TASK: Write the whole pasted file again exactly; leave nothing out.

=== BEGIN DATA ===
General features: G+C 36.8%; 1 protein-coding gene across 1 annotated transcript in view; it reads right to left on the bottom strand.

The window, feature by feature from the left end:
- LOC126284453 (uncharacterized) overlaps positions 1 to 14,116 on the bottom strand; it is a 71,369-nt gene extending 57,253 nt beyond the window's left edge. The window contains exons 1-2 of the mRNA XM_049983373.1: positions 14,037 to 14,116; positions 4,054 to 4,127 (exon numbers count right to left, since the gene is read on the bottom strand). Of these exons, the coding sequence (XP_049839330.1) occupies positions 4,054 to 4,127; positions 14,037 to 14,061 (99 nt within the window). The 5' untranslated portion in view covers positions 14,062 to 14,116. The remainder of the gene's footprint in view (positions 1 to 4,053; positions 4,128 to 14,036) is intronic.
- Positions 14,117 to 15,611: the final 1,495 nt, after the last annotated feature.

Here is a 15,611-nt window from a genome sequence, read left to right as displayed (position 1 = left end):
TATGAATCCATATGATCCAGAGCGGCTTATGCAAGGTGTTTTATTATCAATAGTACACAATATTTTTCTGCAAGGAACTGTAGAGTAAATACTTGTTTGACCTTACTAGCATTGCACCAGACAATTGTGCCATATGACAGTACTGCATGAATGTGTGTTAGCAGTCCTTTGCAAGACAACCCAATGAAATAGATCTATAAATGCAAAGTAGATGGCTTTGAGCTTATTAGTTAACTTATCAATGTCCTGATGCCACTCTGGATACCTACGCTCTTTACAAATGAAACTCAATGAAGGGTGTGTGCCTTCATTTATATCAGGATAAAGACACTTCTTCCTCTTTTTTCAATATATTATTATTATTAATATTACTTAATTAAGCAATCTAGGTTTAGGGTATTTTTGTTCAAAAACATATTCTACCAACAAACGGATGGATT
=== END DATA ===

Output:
General features: G+C 36.8%; 1 protein-coding gene across 1 annotated transcript in view; it reads right to left on the bottom strand.

The window, feature by feature from the left end:
- LOC126284453 (uncharacterized) overlaps positions 1 to 14,116 on the bottom strand; it is a 71,369-nt gene extending 57,253 nt beyond the window's left edge. The window contains exons 1-2 of the mRNA XM_049983373.1: positions 14,037 to 14,116; positions 4,054 to 4,127 (exon numbers count right to left, since the gene is read on the bottom strand). Of these exons, the coding sequence (XP_049839330.1) occupies positions 4,054 to 4,127; positions 14,037 to 14,061 (99 nt within the window). The 5' untranslated portion in view covers positions 14,062 to 14,116. The remainder of the gene's footprint in view (positions 1 to 4,053; positions 4,128 to 14,036) is intronic.
- Positions 14,117 to 15,611: the final 1,495 nt, after the last annotated feature.

Here is a 15,611-nt window from a genome sequence, read left to right as displayed (position 1 = left end):
TATGAATCCATATGATCCAGAGCGGCTTATGCAAGGTGTTTTATTATCAATAGTACACAATATTTTTCTGCAAGGAACTGTAGAGTAAATACTTGTTTGACCTTACTAGCATTGCACCAGACAATTGTGCCATATGACAGTACTGCATGAATGTGTGTTAGCAGTCCTTTGCAAGACAACCCAATGAAATAGATCTATAAATGCAAAGTAGATGGCTTTGAGCTTATTAGTTAACTTATCAATGTCCTGATGCCACTCTGGATACCTACGCTCTTTACAAATGAAACTCAATGAAGGGTGTGTGCCTTCATTTATATCAGGATAAAGACACTTCTTCCTCTTTTTTCAATATATTATTATTATTAATATTACTTAATTAAGCAATCTAGGTTTAGGGTATTTTTGTTCAAAAACATATTCTACCAACAAACGGATGGATT